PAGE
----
Understanding Guardianship in Florida


In Florida, guardianship is a legal process whereby a guardian is appointed to exercise the legal rights of a person who is incapacitated, or in cases when parents die or are incapacitated, for a minor child.

A guardian that is appointment by the Florida Circuit Court may be either an individual adult or an institution, such as the trust department of a bank. Any adult resident of Florida – or a close relative that lives out of state – may be appointed as a guardian.

A three-person panel appointed by the court, which usually includes two physicians, makes a determination of incapacity. At least one of the three panel members must have knowledge of the type of incapacity that is alleged in the petition. The panel submits a report to the court based on their examination, which much include a physical exam, a mental health exam and a functional assessment.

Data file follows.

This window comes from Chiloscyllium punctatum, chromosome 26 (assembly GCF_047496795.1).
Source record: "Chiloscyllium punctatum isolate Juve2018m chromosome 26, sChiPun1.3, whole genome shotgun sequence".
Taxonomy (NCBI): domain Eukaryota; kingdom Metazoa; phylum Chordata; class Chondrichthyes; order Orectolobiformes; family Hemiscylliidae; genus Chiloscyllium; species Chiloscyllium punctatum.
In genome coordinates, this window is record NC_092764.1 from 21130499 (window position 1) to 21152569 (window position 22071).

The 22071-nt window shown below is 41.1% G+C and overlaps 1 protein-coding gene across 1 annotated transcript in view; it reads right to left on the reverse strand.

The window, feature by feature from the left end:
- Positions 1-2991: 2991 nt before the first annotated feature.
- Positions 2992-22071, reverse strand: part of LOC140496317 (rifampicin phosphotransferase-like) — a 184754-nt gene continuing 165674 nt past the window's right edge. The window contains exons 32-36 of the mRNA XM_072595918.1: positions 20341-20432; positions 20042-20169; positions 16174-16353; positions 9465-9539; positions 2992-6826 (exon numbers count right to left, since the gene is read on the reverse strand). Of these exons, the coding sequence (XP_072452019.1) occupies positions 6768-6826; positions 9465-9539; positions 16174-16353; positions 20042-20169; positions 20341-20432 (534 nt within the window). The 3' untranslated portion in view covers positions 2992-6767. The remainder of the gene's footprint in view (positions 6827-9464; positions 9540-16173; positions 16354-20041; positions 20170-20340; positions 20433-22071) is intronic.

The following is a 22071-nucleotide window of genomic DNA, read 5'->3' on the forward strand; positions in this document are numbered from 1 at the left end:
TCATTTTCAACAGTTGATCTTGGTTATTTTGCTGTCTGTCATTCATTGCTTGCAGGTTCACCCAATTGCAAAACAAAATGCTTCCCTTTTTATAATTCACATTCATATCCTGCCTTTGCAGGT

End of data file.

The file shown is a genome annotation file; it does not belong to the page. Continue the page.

The incapacitated person is represented by a court-appointed attorney. If the panel finds the person to be incapacitated, a court hearing is scheduled to determine the degree of incapacitation – either total or partial. Following that hearing, a guardian is usually appointed.

A guardian can be given authority either over a person’s property or their person, or both. Those who have guardianship over property are required to inventory the property, invest it wisely, use it to support the incapacitated person and provide a full accounting annually to the court.

Those who have guardianship over a person must see to that person’s mental and physical care, and submit a plan to the court for that care, which is reviewed and updated annually.

For more information on establishing Florida guardianship, consult a Florida guardianship attorney.

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